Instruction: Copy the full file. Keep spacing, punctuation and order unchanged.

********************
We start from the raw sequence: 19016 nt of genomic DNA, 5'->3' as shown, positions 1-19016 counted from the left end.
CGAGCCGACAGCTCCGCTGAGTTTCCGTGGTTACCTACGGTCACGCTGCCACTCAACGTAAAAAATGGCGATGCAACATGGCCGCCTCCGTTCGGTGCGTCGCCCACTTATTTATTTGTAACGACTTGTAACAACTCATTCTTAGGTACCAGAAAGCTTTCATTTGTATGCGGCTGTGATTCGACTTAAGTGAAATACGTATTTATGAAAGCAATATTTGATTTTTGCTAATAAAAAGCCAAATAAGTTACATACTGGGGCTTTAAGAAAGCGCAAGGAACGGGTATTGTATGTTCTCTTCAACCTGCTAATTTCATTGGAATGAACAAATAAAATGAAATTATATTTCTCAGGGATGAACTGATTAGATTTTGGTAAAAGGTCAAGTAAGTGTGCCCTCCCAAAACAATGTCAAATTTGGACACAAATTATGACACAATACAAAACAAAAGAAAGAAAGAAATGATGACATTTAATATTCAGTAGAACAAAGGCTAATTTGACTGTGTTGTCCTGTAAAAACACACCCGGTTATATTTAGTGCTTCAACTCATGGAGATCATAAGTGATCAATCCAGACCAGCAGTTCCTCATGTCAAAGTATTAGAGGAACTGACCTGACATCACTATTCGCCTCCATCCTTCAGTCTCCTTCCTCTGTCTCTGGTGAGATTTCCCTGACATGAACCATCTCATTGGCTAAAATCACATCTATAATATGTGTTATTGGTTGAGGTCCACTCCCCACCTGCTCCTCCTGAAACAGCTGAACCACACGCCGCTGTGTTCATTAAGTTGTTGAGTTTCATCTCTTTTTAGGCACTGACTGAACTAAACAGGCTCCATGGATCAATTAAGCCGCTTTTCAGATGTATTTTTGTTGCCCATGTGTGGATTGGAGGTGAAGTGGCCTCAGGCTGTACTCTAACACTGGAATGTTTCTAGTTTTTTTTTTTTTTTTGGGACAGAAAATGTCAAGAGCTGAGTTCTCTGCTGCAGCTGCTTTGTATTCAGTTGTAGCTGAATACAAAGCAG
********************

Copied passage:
We start from the raw sequence: 19016 nt of genomic DNA, 5'->3' as shown, positions 1-19016 counted from the left end.
CGAGCCGACAGCTCCGCTGAGTTTCCGTGGTTACCTACGGTCACGCTGCCACTCAACGTAAAAAATGGCGATGCAACATGGCCGCCTCCGTTCGGTGCGTCGCCCACTTATTTATTTGTAACGACTTGTAACAACTCATTCTTAGGTACCAGAAAGCTTTCATTTGTATGCGGCTGTGATTCGACTTAAGTGAAATACGTATTTATGAAAGCAATATTTGATTTTTGCTAATAAAAAGCCAAATAAGTTACATACTGGGGCTTTAAGAAAGCGCAAGGAACGGGTATTGTATGTTCTCTTCAACCTGCTAATTTCATTGGAATGAACAAATAAAATGAAATTATATTTCTCAGGGATGAACTGATTAGATTTTGGTAAAAGGTCAAGTAAGTGTGCCCTCCCAAAACAATGTCAAATTTGGACACAAATTATGACACAATACAAAACAAAAGAAAGAAAGAAATGATGACATTTAATATTCAGTAGAACAAAGGCTAATTTGACTGTGTTGTCCTGTAAAAACACACCCGGTTATATTTAGTGCTTCAACTCATGGAGATCATAAGTGATCAATCCAGACCAGCAGTTCCTCATGTCAAAGTATTAGAGGAACTGACCTGACATCACTATTCGCCTCCATCCTTCAGTCTCCTTCCTCTGTCTCTGGTGAGATTTCCCTGACATGAACCATCTCATTGGCTAAAATCACATCTATAATATGTGTTATTGGTTGAGGTCCACTCCCCACCTGCTCCTCCTGAAACAGCTGAACCACACGCCGCTGTGTTCATTAAGTTGTTGAGTTTCATCTCTTTTTAGGCACTGACTGAACTAAACAGGCTCCATGGATCAATTAAGCCGCTTTTCAGATGTATTTTTGTTGCCCATGTGTGGATTGGAGGTGAAGTGGCCTCAGGCTGTACTCTAACACTGGAATGTTTCTAGTTTTTTTTTTTTTTTTGGGACAGAAAATGTCAAGAGCTGAGTTCTCTGCTGCAGCTGCTTTGTATTCAGTTGTAGCTGAATACAAAGCAG